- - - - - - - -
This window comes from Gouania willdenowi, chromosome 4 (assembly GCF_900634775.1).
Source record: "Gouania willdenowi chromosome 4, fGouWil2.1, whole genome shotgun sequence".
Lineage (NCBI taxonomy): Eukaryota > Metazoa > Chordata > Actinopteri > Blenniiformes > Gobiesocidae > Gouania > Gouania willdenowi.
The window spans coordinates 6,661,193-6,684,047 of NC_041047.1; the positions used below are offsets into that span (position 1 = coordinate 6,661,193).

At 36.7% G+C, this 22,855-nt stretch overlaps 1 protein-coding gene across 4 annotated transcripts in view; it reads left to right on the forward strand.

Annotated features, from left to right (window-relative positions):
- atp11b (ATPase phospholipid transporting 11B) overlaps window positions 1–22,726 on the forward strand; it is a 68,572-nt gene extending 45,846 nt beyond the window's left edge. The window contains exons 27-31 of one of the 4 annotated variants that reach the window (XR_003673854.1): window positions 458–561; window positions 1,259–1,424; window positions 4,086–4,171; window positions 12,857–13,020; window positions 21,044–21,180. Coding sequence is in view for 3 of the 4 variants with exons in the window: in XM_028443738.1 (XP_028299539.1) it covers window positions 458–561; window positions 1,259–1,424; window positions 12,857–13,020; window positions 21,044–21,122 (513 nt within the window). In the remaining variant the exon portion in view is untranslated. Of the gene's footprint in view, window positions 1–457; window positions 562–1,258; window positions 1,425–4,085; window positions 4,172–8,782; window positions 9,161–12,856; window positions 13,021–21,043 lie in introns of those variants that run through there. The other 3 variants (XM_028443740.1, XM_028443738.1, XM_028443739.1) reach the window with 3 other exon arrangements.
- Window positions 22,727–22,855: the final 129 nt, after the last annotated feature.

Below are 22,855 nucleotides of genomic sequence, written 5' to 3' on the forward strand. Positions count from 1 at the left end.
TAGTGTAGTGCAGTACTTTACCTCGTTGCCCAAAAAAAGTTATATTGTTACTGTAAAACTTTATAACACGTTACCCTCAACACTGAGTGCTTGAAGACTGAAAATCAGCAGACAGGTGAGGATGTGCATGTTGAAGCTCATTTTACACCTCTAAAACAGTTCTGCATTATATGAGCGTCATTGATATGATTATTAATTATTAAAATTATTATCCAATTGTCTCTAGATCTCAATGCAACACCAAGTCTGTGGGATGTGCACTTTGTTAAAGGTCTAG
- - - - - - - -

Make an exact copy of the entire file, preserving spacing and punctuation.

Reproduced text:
This window comes from Gouania willdenowi, chromosome 4 (assembly GCF_900634775.1).
Source record: "Gouania willdenowi chromosome 4, fGouWil2.1, whole genome shotgun sequence".
Lineage (NCBI taxonomy): Eukaryota > Metazoa > Chordata > Actinopteri > Blenniiformes > Gobiesocidae > Gouania > Gouania willdenowi.
The window spans coordinates 6,661,193-6,684,047 of NC_041047.1; the positions used below are offsets into that span (position 1 = coordinate 6,661,193).

At 36.7% G+C, this 22,855-nt stretch overlaps 1 protein-coding gene across 4 annotated transcripts in view; it reads left to right on the forward strand.

Annotated features, from left to right (window-relative positions):
- atp11b (ATPase phospholipid transporting 11B) overlaps window positions 1–22,726 on the forward strand; it is a 68,572-nt gene extending 45,846 nt beyond the window's left edge. The window contains exons 27-31 of one of the 4 annotated variants that reach the window (XR_003673854.1): window positions 458–561; window positions 1,259–1,424; window positions 4,086–4,171; window positions 12,857–13,020; window positions 21,044–21,180. Coding sequence is in view for 3 of the 4 variants with exons in the window: in XM_028443738.1 (XP_028299539.1) it covers window positions 458–561; window positions 1,259–1,424; window positions 12,857–13,020; window positions 21,044–21,122 (513 nt within the window). In the remaining variant the exon portion in view is untranslated. Of the gene's footprint in view, window positions 1–457; window positions 562–1,258; window positions 1,425–4,085; window positions 4,172–8,782; window positions 9,161–12,856; window positions 13,021–21,043 lie in introns of those variants that run through there. The other 3 variants (XM_028443740.1, XM_028443738.1, XM_028443739.1) reach the window with 3 other exon arrangements.
- Window positions 22,727–22,855: the final 129 nt, after the last annotated feature.

Below are 22,855 nucleotides of genomic sequence, written 5' to 3' on the forward strand. Positions count from 1 at the left end.
TAGTGTAGTGCAGTACTTTACCTCGTTGCCCAAAAAAAGTTATATTGTTACTGTAAAACTTTATAACACGTTACCCTCAACACTGAGTGCTTGAAGACTGAAAATCAGCAGACAGGTGAGGATGTGCATGTTGAAGCTCATTTTACACCTCTAAAACAGTTCTGCATTATATGAGCGTCATTGATATGATTATTAATTATTAAAATTATTATCCAATTGTCTCTAGATCTCAATGCAACACCAAGTCTGTGGGATGTGCACTTTGTTAAAGGTCTAG